Must-haves versus Nice-to-haves: Five tips for creating a home wish list that works

With the new year, many are working on their resolutions and goals they’d like to accomplish in the coming months. For potential homebuyers, visions of finding the perfect home dance in their heads.

From a backyard oasis with a patio and swimming pool, to a gourmet kitchen with the most up-to-date appliances, plenty of space to entertain friends and a gorgeous master bedroom suite, no two wish lists are the same.

In reality however, it is not always possible to find a home with everything. Buyers must decide in advance which items on their wish lists are “must-haves” and which are “nice-to-haves.” Here are a few ways to help decipher “needs” from “wants.”

Know your budget
The first step to creating a list of “must-haves” and “nice-to-haves” is to be realistic about what is affordable and determine a budget. A buyer’s budget might not allow for a long list of “wants” and a compromise might be needed. Buyers should enlist a local real estate agent to help with the home search. An agent with years of expertise understands the local market and can help buyers find comparable home prices and determine what is affordable in their budget.

Find that perfect “location, location, location”
Everyone has heard this phrase before when it comes to real estate, and it’s definitely something to think about. It’s possible to make changes to a house, but its physical location will always remain the same. Buyers should determine in advance how close they would like to live to work, schools or extended family. A short commute, proximity to family or access to highways and mass transit are often “must-haves.” The location will also determine some home amenities that are possible or difficult to have within the buyer’s budget. For example, if a buyer has to live close to work in a big city, they may have to cross a garage or outdoor space from their wish list.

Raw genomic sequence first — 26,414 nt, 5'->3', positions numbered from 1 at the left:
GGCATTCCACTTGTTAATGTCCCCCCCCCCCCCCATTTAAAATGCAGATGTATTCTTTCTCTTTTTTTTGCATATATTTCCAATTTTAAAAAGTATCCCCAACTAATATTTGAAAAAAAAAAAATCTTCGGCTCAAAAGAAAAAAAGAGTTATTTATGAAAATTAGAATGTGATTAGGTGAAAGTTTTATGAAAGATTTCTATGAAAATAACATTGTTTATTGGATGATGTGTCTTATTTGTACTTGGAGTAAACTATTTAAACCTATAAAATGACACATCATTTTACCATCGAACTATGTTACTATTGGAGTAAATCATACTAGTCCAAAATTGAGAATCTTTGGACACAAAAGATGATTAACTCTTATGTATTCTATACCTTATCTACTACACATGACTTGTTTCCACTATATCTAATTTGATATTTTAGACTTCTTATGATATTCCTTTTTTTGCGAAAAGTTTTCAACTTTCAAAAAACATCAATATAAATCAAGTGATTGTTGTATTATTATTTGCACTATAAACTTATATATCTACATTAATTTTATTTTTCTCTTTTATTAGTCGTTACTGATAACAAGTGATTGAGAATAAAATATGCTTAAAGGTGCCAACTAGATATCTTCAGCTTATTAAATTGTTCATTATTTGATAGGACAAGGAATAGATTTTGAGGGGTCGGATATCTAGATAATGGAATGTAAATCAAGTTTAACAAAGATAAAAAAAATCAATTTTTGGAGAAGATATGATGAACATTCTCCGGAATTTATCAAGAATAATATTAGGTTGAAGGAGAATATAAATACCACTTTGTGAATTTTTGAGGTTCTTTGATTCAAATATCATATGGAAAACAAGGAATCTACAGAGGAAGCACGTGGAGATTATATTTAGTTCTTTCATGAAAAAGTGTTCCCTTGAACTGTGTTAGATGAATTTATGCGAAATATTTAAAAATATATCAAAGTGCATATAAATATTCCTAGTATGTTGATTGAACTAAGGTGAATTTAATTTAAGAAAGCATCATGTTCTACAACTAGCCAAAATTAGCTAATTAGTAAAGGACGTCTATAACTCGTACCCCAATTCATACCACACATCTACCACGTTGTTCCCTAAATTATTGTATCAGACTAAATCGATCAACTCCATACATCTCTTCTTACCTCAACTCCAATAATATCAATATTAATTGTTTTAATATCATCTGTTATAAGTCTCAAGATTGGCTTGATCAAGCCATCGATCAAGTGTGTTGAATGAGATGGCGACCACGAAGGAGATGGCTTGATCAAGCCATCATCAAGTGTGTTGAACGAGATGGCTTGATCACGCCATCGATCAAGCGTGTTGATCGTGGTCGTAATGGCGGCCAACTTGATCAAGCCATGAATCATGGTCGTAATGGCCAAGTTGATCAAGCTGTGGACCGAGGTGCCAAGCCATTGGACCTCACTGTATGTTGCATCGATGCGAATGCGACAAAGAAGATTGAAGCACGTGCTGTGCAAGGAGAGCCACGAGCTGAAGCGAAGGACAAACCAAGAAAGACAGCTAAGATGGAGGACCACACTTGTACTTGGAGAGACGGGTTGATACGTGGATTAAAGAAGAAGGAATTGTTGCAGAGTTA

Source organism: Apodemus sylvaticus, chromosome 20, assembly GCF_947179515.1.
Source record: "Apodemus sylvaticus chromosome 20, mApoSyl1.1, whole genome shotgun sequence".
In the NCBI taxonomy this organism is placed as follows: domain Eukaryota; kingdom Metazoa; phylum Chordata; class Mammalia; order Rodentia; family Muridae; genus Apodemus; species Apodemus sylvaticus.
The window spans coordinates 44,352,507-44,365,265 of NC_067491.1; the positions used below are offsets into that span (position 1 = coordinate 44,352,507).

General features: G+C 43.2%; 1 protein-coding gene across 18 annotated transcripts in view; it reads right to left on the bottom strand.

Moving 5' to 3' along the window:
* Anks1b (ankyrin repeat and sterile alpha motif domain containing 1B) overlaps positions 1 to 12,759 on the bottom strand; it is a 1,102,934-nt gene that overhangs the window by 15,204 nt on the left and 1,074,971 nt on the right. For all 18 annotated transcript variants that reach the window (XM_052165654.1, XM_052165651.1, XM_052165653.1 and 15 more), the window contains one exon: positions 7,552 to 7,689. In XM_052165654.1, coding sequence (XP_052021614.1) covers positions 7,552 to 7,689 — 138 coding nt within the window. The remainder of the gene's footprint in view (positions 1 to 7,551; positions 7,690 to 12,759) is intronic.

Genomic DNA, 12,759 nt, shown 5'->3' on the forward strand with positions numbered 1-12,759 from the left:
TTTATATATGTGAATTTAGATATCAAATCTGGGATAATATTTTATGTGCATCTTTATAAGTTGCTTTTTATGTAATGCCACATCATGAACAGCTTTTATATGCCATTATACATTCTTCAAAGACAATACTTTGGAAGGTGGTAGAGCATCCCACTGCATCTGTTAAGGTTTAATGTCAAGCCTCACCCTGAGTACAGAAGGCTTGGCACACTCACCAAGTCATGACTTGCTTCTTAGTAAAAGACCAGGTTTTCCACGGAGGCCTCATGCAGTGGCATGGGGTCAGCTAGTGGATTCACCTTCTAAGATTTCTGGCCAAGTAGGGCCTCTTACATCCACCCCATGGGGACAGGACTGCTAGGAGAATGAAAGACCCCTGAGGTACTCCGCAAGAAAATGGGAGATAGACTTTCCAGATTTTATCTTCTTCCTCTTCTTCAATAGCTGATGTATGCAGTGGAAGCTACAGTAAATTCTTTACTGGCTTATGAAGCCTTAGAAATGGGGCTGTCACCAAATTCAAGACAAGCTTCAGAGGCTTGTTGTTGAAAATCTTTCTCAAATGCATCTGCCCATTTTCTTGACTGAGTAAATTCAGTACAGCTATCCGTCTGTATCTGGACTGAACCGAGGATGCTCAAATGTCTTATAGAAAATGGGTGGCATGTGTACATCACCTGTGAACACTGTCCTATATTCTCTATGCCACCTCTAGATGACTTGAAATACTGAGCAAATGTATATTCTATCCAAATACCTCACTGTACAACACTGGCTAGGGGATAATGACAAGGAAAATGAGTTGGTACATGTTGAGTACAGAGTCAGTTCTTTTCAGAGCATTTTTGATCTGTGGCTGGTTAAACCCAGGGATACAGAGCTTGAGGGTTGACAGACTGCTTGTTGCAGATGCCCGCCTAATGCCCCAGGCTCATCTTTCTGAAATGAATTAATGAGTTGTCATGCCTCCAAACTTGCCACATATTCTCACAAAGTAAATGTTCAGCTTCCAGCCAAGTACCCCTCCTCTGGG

Determine non-negotiable accommodations
A comfortable place for everyone in the family is always a “must have.” For a family of four, three bedrooms may be non-negotiable. For a family with grandparents living at home, an extra bedroom on the first floor may also be non-negotiable. A “nice-to-have” item might be a spare guest room for visiting friends and relatives. After determining the budget and neighborhood, the most important factor is that everyone living in the home has a comfortable place to stay.

Pick a lifestyle fit
After fulfilling the most important needs, buyers should find out what features of a home will best fit their lifestyle.  For example, buyers who love to cook and entertain may want a home with a gourmet kitchen and decide to give up the large master bedroom. Or, buyers who love to spend time outdoors may compromise a large family room for a big backyard and a barbecue pit.

Have a vision
A home is missing that “must-have” hardwood flooring? That’s something that can be fixed after moving in. When looking at a first home, buyers should avoid getting distracted by decorations, paint or flooring that may not fit their taste.  Items such as paint color or carpeting are always worth compromising on.  If everything else about a home fits the wish list, a new coat of paint and a little redecorating are easy and relatively cheap finishing touches on a dream home.

While searching for that “perfect” home with all the items on a wish list may be fun, it can also be frustrating. It’s rare to be able to find a home that checks all the boxes. That’s why it’s important for buyers to sit down prior to their search and decide which items are non-negotiable, and which aren’t. Not only will this help in visualizing a home that is perfect for them, but it could save a lot of time and energy in the future. Having a realistic idea of their dream home is the first step in finding it.

Dan Johnson may be reached at 303.449.5000 or via e-mail at dan.johnson@coloradohomes.com. 

By Dan Johnson, Coldwell Banker Residential Brokerage

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